Yes, we hear from clients that are thankful we’re open. We see a lot of clients that are waking up with debilitating pain. They are barely able to walk in here and then we see them walking out without pain. A lot of people don’t realize we’re open and are unnecessarily sitting with discomfort. Many are a bit nervous to come in that first time, and then once they realize how we’ve oriented the space around safety, they feel well supported to continue getting sessions during this time. Of course, we welcome feedback and want everyone to feel safe.

What do you miss most and look forward to doing/offering when we are out of the pandemic?

Since a couple of our staff therapists are nervous about working right now, I’ll be excited to have them come back. Also, we’re looking forward to bringing on new therapists, and returning to a full staff. Most exciting though, is welcoming clients who haven’t had a massage in a year! 

Anything you would like to share or express that we haven’t touched upon?

I’m sad about the businesses we’ve lost during this time. Some were friends and neighborhood restaurants we’ve had long relationships with. For example, we had a 5-year trading relationship with a restaurant down the street: feeding our staff in exchange for massages. Even though San Francisco has been kind of a ghost town lately, I’m excited for the next chapter, allowing for diversity and more opportunity outside of just the tech industry. I enjoy being part of that community.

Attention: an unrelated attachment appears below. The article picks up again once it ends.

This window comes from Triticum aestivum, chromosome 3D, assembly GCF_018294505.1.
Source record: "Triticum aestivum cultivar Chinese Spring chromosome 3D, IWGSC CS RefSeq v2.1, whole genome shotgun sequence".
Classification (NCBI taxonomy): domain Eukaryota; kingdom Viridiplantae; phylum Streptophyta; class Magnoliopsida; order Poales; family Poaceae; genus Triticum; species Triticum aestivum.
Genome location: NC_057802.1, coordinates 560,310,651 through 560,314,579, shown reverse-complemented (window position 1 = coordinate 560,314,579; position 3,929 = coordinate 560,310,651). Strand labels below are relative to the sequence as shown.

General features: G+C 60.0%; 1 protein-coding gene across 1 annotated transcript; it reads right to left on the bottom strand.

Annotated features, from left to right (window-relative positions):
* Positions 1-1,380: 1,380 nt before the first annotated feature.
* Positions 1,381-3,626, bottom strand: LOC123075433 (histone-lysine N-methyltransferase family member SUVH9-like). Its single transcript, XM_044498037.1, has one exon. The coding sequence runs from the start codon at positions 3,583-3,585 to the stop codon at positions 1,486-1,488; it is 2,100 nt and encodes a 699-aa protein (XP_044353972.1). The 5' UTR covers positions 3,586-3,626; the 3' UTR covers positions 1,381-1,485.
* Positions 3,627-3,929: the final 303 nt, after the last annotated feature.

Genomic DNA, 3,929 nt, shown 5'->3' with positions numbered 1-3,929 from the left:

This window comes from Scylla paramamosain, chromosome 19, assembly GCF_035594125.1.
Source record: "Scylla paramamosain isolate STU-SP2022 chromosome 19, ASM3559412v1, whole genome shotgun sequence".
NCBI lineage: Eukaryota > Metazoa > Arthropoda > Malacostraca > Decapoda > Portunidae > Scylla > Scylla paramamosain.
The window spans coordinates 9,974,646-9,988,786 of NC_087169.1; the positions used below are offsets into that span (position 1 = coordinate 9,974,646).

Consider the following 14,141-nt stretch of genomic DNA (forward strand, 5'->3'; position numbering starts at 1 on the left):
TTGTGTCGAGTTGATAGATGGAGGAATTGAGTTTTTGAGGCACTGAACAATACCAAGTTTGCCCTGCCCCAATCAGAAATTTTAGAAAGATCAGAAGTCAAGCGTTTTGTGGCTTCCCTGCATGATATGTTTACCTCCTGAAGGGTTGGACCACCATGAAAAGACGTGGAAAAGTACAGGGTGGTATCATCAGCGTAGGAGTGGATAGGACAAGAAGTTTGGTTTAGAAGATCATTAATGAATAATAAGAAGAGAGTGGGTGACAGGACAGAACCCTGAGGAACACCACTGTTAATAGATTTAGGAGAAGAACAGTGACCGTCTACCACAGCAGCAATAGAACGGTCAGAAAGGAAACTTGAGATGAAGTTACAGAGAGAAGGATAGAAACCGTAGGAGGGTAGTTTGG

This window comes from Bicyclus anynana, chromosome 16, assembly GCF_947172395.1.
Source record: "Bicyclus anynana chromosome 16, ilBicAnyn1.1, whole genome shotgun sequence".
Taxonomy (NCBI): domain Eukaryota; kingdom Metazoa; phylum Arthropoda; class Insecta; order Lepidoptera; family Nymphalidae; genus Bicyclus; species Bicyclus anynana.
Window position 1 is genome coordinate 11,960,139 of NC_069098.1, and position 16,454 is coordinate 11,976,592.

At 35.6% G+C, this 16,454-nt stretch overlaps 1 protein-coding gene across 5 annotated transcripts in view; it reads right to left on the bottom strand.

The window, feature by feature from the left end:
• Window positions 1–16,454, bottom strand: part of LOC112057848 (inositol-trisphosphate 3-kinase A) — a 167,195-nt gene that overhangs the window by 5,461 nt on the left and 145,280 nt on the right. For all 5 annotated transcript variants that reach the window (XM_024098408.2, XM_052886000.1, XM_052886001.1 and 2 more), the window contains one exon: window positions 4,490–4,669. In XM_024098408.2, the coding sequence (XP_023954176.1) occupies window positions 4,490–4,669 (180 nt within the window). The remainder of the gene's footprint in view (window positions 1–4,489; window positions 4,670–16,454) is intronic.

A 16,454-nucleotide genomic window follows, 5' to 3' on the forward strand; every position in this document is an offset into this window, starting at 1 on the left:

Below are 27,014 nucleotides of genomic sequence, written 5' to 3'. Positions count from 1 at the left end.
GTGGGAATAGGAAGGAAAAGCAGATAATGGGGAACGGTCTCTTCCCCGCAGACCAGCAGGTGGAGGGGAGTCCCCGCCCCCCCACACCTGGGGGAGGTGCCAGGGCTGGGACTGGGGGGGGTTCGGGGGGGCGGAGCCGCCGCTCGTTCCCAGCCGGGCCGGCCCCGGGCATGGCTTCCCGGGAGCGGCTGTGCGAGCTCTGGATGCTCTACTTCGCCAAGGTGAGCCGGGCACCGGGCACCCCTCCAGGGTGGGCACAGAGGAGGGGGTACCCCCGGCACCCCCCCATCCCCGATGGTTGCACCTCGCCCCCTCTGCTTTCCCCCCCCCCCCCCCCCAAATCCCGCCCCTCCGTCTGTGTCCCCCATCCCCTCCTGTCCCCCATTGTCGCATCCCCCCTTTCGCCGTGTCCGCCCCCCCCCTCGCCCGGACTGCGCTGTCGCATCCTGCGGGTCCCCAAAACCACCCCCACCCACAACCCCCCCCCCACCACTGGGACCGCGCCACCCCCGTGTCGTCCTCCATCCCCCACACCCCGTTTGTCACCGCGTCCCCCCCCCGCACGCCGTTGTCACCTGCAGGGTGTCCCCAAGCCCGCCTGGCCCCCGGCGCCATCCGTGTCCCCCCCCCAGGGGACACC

Two pictures. Therapist massaging client's hand. Sanitizing station on counter.
1. Long-awaited massage in progress by talented, well-educated bodyworker.   2. Sanitation taken very seriously as Psoas.


We thank Jenny Lightstone and the staff at Psoas Massage + Bodywork for their dedication to keeping our community safe and comfortable in their bodies.

You can once again get that massage or bodywork you’ve been postponing. Check out their menu of services online, give a phone call to schedule an appointment, and swing by at the arranged time for a safe and healing visit.

Website: https://www.psoasbodywork.com/

Phone: 415-227-0331

Address: 333 3rd St., Suite 205 in San Francisco, 94107

Although the safest thing for you to do during the COVID-19 pandemic is to stay home as much as possible, it is fine to go out and visit our vital retail businesses as long as you follow safety protocols. Wear a face covering, maintain safe social distance, keep interactions short, wash your hands frequently or use hand sanitizer, and don’t share food or other items. As of Thursday, January 28, many San Francisco businesses and services are reopening (with appropriate health and safety protocols). Go ahead and finally get that massage, chiropractic adjustment, haircut, manicure, or Bernie-in-mittens tattoo that you’ve been craving. Our unique local businesses have been waiting to share their services with you. Give them a visit. Stay local, shop local, and give local. Support the City you love. Together, we will recover from COVID-19. sf.gov/WeWillRecover shopdine49.com